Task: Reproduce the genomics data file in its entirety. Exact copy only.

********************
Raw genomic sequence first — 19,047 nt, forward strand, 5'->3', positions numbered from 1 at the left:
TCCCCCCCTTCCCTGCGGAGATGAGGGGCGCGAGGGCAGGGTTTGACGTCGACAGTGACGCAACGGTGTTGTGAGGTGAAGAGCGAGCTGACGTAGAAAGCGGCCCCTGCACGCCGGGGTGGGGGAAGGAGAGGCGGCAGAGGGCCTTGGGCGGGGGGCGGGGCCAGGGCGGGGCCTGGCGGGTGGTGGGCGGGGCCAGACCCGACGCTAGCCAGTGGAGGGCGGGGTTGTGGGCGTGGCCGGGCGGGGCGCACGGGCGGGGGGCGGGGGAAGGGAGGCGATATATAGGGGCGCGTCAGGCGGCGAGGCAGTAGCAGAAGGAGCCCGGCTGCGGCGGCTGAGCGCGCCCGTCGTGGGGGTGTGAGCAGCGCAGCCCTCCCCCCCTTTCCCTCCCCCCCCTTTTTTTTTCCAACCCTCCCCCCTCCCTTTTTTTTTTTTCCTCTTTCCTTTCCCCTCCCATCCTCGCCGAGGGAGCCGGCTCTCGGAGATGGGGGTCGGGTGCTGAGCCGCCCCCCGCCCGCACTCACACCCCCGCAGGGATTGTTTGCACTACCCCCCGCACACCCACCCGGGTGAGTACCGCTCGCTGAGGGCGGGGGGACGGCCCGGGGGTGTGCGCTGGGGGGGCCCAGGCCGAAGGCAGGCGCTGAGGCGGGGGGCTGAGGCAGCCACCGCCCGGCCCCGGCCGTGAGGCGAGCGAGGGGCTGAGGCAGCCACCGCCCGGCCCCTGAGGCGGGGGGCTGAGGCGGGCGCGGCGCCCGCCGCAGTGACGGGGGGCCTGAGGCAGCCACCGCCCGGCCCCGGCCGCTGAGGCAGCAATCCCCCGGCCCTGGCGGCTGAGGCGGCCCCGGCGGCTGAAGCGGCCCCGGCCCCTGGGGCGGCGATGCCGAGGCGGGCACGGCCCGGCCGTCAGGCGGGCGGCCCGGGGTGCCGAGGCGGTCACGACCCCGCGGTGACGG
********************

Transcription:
Raw genomic sequence first — 19,047 nt, forward strand, 5'->3', positions numbered from 1 at the left:
TCCCCCCCTTCCCTGCGGAGATGAGGGGCGCGAGGGCAGGGTTTGACGTCGACAGTGACGCAACGGTGTTGTGAGGTGAAGAGCGAGCTGACGTAGAAAGCGGCCCCTGCACGCCGGGGTGGGGGAAGGAGAGGCGGCAGAGGGCCTTGGGCGGGGGGCGGGGCCAGGGCGGGGCCTGGCGGGTGGTGGGCGGGGCCAGACCCGACGCTAGCCAGTGGAGGGCGGGGTTGTGGGCGTGGCCGGGCGGGGCGCACGGGCGGGGGGCGGGGGAAGGGAGGCGATATATAGGGGCGCGTCAGGCGGCGAGGCAGTAGCAGAAGGAGCCCGGCTGCGGCGGCTGAGCGCGCCCGTCGTGGGGGTGTGAGCAGCGCAGCCCTCCCCCCCTTTCCCTCCCCCCCCTTTTTTTTTCCAACCCTCCCCCCTCCCTTTTTTTTTTTTCCTCTTTCCTTTCCCCTCCCATCCTCGCCGAGGGAGCCGGCTCTCGGAGATGGGGGTCGGGTGCTGAGCCGCCCCCCGCCCGCACTCACACCCCCGCAGGGATTGTTTGCACTACCCCCCGCACACCCACCCGGGTGAGTACCGCTCGCTGAGGGCGGGGGGACGGCCCGGGGGTGTGCGCTGGGGGGGCCCAGGCCGAAGGCAGGCGCTGAGGCGGGGGGCTGAGGCAGCCACCGCCCGGCCCCGGCCGTGAGGCGAGCGAGGGGCTGAGGCAGCCACCGCCCGGCCCCTGAGGCGGGGGGCTGAGGCGGGCGCGGCGCCCGCCGCAGTGACGGGGGGCCTGAGGCAGCCACCGCCCGGCCCCGGCCGCTGAGGCAGCAATCCCCCGGCCCTGGCGGCTGAGGCGGCCCCGGCGGCTGAAGCGGCCCCGGCCCCTGGGGCGGCGATGCCGAGGCGGGCACGGCCCGGCCGTCAGGCGGGCGGCCCGGGGTGCCGAGGCGGTCACGACCCCGCGGTGACGG